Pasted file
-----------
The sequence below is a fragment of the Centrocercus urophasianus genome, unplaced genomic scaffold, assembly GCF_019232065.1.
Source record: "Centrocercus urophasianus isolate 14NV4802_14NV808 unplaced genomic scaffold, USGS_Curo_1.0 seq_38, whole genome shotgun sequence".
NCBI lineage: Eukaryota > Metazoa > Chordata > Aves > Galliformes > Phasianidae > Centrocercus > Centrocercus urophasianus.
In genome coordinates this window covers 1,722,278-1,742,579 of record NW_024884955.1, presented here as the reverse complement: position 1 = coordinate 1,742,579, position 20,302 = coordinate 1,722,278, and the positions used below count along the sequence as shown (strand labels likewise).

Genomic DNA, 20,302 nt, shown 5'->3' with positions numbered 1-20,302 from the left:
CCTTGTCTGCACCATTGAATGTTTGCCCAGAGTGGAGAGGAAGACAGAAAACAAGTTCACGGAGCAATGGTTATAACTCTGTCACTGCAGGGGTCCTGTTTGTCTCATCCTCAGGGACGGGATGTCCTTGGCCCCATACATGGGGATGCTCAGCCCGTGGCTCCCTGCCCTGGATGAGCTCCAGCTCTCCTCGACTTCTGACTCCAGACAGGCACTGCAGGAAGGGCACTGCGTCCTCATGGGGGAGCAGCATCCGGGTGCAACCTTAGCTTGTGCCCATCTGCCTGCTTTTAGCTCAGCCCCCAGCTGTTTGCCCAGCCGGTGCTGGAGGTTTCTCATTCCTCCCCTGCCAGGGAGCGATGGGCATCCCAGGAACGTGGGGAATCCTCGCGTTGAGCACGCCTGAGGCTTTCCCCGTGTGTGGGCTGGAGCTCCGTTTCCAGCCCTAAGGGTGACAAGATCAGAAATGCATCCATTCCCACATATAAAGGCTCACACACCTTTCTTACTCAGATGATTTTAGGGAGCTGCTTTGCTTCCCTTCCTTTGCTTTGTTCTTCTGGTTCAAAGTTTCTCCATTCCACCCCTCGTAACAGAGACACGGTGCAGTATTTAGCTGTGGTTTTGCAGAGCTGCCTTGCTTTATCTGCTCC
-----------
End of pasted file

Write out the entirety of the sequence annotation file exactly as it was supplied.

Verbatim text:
The sequence below is a fragment of the Centrocercus urophasianus genome, unplaced genomic scaffold, assembly GCF_019232065.1.
Source record: "Centrocercus urophasianus isolate 14NV4802_14NV808 unplaced genomic scaffold, USGS_Curo_1.0 seq_38, whole genome shotgun sequence".
NCBI lineage: Eukaryota > Metazoa > Chordata > Aves > Galliformes > Phasianidae > Centrocercus > Centrocercus urophasianus.
In genome coordinates this window covers 1,722,278-1,742,579 of record NW_024884955.1, presented here as the reverse complement: position 1 = coordinate 1,742,579, position 20,302 = coordinate 1,722,278, and the positions used below count along the sequence as shown (strand labels likewise).

Genomic DNA, 20,302 nt, shown 5'->3' with positions numbered 1-20,302 from the left:
CCTTGTCTGCACCATTGAATGTTTGCCCAGAGTGGAGAGGAAGACAGAAAACAAGTTCACGGAGCAATGGTTATAACTCTGTCACTGCAGGGGTCCTGTTTGTCTCATCCTCAGGGACGGGATGTCCTTGGCCCCATACATGGGGATGCTCAGCCCGTGGCTCCCTGCCCTGGATGAGCTCCAGCTCTCCTCGACTTCTGACTCCAGACAGGCACTGCAGGAAGGGCACTGCGTCCTCATGGGGGAGCAGCATCCGGGTGCAACCTTAGCTTGTGCCCATCTGCCTGCTTTTAGCTCAGCCCCCAGCTGTTTGCCCAGCCGGTGCTGGAGGTTTCTCATTCCTCCCCTGCCAGGGAGCGATGGGCATCCCAGGAACGTGGGGAATCCTCGCGTTGAGCACGCCTGAGGCTTTCCCCGTGTGTGGGCTGGAGCTCCGTTTCCAGCCCTAAGGGTGACAAGATCAGAAATGCATCCATTCCCACATATAAAGGCTCACACACCTTTCTTACTCAGATGATTTTAGGGAGCTGCTTTGCTTCCCTTCCTTTGCTTTGTTCTTCTGGTTCAAAGTTTCTCCATTCCACCCCTCGTAACAGAGACACGGTGCAGTATTTAGCTGTGGTTTTGCAGAGCTGCCTTGCTTTATCTGCTCC